If, as reported, the administration is working toward a peace-plan script and not shooting from the hip, then the focus is turning to when to present a plan, what is in it, and how it might succeed.

The when (and by extension the if) will be as much about domestic political considerations as it is about developments in the region. On the latter, a word of caution is in order. Anyone feeling threatened by such a peace plan might seek to create a distraction, with violence being a predictable default option. So there is a need to monitor and prevent any escalation in violence and some urgency to pushing forward. It will be argued that the long-awaited proximity talks and even direct talks first need to be given a chance and only their failure can legitimize the United States presenting its own ideas. That would be a mistake; it creates a dependency on the very actors who may be comfortable with paralysis and ignores the opportunity to pivot that has already been created.

In a way, everything the Obama administration has done on the issue to date could be retroactively explained as preparation for this great moment of pivoting to a plan - "we sincerely tried to do everything to build confidence, especially on settlements, but it is clear that the only answer is to know where Israel ends and where Palestine begins, and therefore to delineate a border."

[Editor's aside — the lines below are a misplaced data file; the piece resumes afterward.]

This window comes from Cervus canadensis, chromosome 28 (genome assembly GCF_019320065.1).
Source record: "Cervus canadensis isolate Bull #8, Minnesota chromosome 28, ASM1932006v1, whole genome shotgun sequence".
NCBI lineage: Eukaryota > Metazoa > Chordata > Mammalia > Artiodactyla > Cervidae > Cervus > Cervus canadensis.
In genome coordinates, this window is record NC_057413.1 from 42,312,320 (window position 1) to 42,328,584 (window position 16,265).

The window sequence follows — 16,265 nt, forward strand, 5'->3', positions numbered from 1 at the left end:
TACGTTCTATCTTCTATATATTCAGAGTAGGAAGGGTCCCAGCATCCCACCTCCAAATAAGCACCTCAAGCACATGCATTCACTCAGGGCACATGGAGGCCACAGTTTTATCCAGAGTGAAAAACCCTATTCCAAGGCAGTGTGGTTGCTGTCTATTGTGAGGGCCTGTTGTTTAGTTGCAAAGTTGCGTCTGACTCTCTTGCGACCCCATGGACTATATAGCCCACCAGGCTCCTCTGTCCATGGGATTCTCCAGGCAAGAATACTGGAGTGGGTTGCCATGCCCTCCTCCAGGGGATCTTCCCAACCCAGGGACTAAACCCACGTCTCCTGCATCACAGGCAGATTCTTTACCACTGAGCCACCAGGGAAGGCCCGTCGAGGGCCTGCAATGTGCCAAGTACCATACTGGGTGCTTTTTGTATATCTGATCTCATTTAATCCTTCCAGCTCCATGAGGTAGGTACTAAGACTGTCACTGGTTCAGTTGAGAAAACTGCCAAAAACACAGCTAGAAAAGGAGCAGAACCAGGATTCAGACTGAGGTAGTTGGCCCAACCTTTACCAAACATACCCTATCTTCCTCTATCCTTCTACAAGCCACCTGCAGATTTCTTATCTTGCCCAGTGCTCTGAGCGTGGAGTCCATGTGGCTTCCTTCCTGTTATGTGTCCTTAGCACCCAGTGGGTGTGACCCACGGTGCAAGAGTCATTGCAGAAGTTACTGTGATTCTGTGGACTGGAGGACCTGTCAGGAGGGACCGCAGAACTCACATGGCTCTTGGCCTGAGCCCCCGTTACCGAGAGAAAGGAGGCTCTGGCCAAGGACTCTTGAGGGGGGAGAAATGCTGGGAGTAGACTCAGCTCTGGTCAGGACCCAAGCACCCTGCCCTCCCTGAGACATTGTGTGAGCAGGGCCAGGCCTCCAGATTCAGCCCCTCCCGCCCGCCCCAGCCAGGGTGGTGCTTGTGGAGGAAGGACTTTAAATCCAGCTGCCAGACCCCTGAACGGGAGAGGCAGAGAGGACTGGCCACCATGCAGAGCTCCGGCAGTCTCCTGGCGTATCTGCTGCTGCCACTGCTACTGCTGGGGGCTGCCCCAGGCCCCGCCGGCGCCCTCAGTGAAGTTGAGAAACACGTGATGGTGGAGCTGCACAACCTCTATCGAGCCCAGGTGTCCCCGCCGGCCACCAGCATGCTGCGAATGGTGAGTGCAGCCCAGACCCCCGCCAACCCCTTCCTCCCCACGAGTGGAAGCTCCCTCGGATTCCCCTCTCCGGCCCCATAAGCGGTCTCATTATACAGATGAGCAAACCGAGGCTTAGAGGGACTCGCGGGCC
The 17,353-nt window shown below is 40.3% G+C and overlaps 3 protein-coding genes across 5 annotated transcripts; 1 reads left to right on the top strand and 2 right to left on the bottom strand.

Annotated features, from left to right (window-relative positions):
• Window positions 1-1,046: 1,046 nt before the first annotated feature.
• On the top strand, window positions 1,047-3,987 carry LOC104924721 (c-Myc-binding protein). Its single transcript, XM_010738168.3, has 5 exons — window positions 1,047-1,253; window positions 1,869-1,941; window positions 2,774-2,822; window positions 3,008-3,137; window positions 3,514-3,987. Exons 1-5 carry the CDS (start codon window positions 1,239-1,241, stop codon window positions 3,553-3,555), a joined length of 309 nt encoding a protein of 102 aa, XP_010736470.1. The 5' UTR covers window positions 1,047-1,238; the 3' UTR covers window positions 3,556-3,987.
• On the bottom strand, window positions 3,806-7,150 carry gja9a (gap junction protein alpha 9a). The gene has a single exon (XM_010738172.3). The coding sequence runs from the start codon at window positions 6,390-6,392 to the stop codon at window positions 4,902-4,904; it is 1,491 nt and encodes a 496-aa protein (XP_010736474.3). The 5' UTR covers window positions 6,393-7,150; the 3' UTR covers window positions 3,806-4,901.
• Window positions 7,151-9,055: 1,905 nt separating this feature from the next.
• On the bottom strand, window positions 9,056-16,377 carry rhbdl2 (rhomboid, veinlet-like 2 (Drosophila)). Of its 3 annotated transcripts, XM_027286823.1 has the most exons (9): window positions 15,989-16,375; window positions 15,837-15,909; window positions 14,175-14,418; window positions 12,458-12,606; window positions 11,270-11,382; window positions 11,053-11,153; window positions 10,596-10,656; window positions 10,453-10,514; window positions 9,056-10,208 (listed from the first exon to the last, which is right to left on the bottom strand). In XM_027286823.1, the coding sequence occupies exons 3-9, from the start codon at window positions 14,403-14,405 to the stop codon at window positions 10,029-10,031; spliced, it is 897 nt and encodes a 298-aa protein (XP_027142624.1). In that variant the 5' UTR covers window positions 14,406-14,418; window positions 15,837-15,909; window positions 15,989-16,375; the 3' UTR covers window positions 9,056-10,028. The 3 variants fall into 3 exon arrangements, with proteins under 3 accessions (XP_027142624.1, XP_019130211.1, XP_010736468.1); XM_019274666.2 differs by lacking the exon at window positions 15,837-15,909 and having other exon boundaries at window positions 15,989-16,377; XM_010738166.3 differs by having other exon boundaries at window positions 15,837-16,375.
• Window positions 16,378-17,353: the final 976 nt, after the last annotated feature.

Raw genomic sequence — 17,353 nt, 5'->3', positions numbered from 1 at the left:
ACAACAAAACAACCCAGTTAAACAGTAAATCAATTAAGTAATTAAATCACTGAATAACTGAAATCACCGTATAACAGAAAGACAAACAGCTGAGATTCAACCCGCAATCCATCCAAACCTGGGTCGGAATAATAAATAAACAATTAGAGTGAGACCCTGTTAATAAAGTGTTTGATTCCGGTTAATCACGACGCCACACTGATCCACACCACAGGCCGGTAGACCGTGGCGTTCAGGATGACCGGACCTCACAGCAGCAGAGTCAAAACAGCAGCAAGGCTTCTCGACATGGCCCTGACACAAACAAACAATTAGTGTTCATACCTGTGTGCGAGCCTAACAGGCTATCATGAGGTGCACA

The political calendar would seem to dictate something either rather soon (before midterm elections become an all-absorbing focus) or post-November. And while the politics won't be a cakewalk, they may not be all that daunting, either. Polling amongst Americans in general (and also amongst American Jews) suggests broad support, the zeitgeist is visibly shifting, especially if the president wraps this up in U.S. national interests while articulating a strong pro-Israel narrative for such an initiative -- and of course if he is flanked by the uniformed military. Despite the neocon apoplexy that would be generated and predictable GOP attempts at political point-scoring, there will still be no shortage of responsible, adult Republicans who can step forward to give the plan bipartisan support. The key congressional Democrats, including from the Jewish caucus, would prefer that the issue just go away, but if the chips are down they are most likely to support their president, even if they come under pressure not to do so.

The Times' Cooper goes into some detail on what a plan might look like regarding borders, security, refugees, and Jerusalem, and in truth most of the details are already known. Ignatius drops a tantalizing hint that the plan may go further in his reference to Syria and the broader Arab world.